by David Foulke
Every quarter, boards across America wrestle with the complex question of dividend policy.
Perhaps the company has excess cash that should be paid out as a dividend? Or perhaps cash should be directed to high NPV projects? It's a nuanced debate, which is why we were somewhat surprised to see a recent Slate article that reached a categorical conclusion: "Dividends are Evil." The Slate article describes dividends as a "strictly inferior option to using corporate cash on a share buyback." As the article points out, however, "In comparing buybacks with dividends, the only real disadvantage is that buybacks look unattractive when stock market prices are relatively high."
This latter point (buybacks for high priced stocks are unattractive) is certainly true. Consider what happened to GE in the late 2000s. During 2007, GE repurchased approximately $12 billion in stock, when it traded in the $35-$40 per share range. Next, during the 2008 crisis, GE reissued $12 billion of stock at approximately $22 per share. That was pretty clearly a value-destroying round trip for GE shareholders.
Today, GE trades at a 4.4% EBITDA/EV yield, which strikes us as pretty expensive. Given the high price, and the black eye GE received on the 2007-08 equity round trip horror show discussed above, we don't think it would be unreasonable for GE not to pursue a buyback at current prices.
The Slate article continues:
A CEO could, of course, simply admit that his company's share price is high already and so the time has come for patience. But with executive compensation excessively linked to short-term stock price movements managers rarely have an incentive to call for patience.
The impatient move that would benefit the economy would be for a cash-rich firm with an already high share price to invest. Hire more people and do more stuff, upgrade the training of your existing workforce, reward your better employees with raises and bonuses so they don't go elsewhere, cut prices to build customer loyalty. That's how profits lead to rising incomes, and how rising incomes lead to demand for the stuff businesses sell.
It seems reasonable to infer that the author would agree a share repurchase by GE at current prices is probably a poor use of capital. We know that GE recently raised its dividend by 16%, and it also seems reasonable to infer that the author would think this too is a bad idea.
So what should GE do with that cash? The article suggests it would make sense to invest that capital, instead of paying it out in the form of dividends. The logic is that if GE simply invested more, that would result in higher earnings for the company and the best economic outcome overall (assuming GE has positive NPV projects). In a struggling economy, investment will drive a recovery. This seems reasonable.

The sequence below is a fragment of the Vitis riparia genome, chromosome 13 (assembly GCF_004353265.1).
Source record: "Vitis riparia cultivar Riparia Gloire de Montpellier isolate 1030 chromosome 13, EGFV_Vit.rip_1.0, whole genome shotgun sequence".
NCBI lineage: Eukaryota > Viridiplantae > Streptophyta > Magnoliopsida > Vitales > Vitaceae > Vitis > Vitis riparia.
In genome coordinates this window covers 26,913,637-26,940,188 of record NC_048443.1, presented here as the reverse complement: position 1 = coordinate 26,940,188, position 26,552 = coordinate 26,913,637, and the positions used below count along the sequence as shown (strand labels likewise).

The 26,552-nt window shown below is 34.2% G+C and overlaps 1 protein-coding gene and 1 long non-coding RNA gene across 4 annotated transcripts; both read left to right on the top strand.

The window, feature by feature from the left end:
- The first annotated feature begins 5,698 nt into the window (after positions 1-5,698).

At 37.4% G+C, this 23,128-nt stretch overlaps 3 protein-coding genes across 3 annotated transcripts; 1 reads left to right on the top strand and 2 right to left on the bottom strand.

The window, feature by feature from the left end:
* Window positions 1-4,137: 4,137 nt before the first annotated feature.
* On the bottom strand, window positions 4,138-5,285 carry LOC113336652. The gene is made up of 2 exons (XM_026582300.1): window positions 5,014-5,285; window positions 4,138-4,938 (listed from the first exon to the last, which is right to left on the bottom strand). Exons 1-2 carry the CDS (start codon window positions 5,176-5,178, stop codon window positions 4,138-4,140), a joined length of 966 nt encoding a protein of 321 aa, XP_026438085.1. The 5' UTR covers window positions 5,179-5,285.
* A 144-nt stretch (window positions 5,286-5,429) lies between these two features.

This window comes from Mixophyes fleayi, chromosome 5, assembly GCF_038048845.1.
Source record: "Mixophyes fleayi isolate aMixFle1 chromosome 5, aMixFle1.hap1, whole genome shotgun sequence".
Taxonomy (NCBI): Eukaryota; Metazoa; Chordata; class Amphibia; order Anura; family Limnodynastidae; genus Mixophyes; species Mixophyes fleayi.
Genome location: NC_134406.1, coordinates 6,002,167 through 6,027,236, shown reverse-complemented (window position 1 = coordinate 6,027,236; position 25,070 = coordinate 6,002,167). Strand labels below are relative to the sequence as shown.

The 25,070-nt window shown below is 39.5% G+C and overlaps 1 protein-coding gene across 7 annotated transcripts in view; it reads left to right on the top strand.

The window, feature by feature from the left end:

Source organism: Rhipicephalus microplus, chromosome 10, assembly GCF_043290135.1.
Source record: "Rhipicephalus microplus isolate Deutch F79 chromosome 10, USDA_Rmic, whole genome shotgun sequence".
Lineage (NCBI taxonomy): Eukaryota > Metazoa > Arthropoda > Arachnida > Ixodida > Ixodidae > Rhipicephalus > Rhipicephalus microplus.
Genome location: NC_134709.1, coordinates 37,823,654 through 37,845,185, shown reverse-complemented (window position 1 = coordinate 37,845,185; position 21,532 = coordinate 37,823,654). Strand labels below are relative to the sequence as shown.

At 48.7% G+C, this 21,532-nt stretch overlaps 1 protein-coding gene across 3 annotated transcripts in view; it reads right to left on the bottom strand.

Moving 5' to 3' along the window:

So do lower dividend payouts tend to increase earnings growth, thus supporting the economy? Quant heavyweight Cliff Asness has observed that in times of low payout ratios (thus low dividends), in the aggregate, market observers often predict that this implies higher earnings growth in the future. Conversely, in times when payout ratios are high, and capital is paid out instead of reinvested, earnings should grow slowly in subsequent years.
Again, this logic seems to make sense: if companies retain earnings and plow them back into promising projects, earnings growth should be higher in the future; conversely, if companies don't see any growth opportunities, they will push cash back to shareholders and future earnings shouldn't experience robust growth.
Stories are great, and all humans grave a coherent narrative, but is this really how the world works from an empirical standpoint? One thing we like about Asness is that he is an empiricist. In a 2001 paper, "Does Dividend Policy Foretell Earnings Growth?" Robert Arnott and Asness weigh in with some evidence related to the question of how payout ratios affected subsequent earnings growth. Arnott and Asness looked at historical payout ratios and earnings growth of stocks broadly representative of the market. Below is a scatterplot showing payout ratios and subsequent ten-year earnings growth from 1950-1991:
The evidence seems to indicate there is a positive relationship between payout ratio and future earnings growth. That is, higher dividend payout ratios seem to predict higher growth, while lower payout ratios predict lower growth - the opposite of what we expected.
They suggest a few hypotheses for why this might be true:
- Since managers don't like to cut dividends, if they are concerned about the sustainability of earnings in the future they would not offer a higher dividend today; a higher payout ratio is a signal that they think future prospects look poor.
- When earnings are not paid out, cash is used to finance poor investments (malinvestment), leading to reduced earnings growth.
- When managers hold cash, it may signal "empire building," where managers try to increase their power, rather than benefit shareholders.
So are dividends evil? Arnott and Assness's analysis suggests that if a firm like GE has extra cash, there may be some reasonable arguments for why they should pay that cash out as dividends, rather than hold it or invest it in disastrous projects that could destroy value.
In a world where malinvestment and empire building are pervasive, dividends might provide a valuable signal about a firm's shareholder policies. Perhaps the question of whether dividends are evil may not be so clear cut as some believe.